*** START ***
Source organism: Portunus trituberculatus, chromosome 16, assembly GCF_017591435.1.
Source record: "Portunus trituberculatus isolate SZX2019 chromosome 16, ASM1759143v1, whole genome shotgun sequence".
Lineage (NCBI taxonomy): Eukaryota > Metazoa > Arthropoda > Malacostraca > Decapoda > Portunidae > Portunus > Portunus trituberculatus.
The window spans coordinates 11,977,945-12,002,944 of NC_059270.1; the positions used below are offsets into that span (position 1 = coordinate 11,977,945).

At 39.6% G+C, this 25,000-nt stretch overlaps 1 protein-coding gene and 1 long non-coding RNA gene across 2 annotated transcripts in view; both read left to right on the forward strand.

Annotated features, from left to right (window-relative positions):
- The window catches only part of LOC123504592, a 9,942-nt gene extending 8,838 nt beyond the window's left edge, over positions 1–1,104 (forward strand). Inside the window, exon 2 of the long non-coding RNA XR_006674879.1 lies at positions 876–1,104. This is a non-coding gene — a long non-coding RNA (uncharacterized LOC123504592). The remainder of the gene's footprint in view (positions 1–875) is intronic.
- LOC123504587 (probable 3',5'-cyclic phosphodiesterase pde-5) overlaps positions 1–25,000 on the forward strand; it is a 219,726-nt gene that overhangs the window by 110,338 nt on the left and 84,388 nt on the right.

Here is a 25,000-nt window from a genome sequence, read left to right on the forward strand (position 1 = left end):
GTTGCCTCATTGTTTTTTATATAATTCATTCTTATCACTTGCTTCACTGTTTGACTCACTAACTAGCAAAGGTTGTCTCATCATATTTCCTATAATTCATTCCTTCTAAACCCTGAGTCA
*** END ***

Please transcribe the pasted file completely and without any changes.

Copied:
Source organism: Portunus trituberculatus, chromosome 16, assembly GCF_017591435.1.
Source record: "Portunus trituberculatus isolate SZX2019 chromosome 16, ASM1759143v1, whole genome shotgun sequence".
Lineage (NCBI taxonomy): Eukaryota > Metazoa > Arthropoda > Malacostraca > Decapoda > Portunidae > Portunus > Portunus trituberculatus.
The window spans coordinates 11,977,945-12,002,944 of NC_059270.1; the positions used below are offsets into that span (position 1 = coordinate 11,977,945).

At 39.6% G+C, this 25,000-nt stretch overlaps 1 protein-coding gene and 1 long non-coding RNA gene across 2 annotated transcripts in view; both read left to right on the forward strand.

Annotated features, from left to right (window-relative positions):
- The window catches only part of LOC123504592, a 9,942-nt gene extending 8,838 nt beyond the window's left edge, over positions 1–1,104 (forward strand). Inside the window, exon 2 of the long non-coding RNA XR_006674879.1 lies at positions 876–1,104. This is a non-coding gene — a long non-coding RNA (uncharacterized LOC123504592). The remainder of the gene's footprint in view (positions 1–875) is intronic.
- LOC123504587 (probable 3',5'-cyclic phosphodiesterase pde-5) overlaps positions 1–25,000 on the forward strand; it is a 219,726-nt gene that overhangs the window by 110,338 nt on the left and 84,388 nt on the right.

Here is a 25,000-nt window from a genome sequence, read left to right on the forward strand (position 1 = left end):
GTTGCCTCATTGTTTTTTATATAATTCATTCTTATCACTTGCTTCACTGTTTGACTCACTAACTAGCAAAGGTTGTCTCATCATATTTCCTATAATTCATTCCTTCTAAACCCTGAGTCA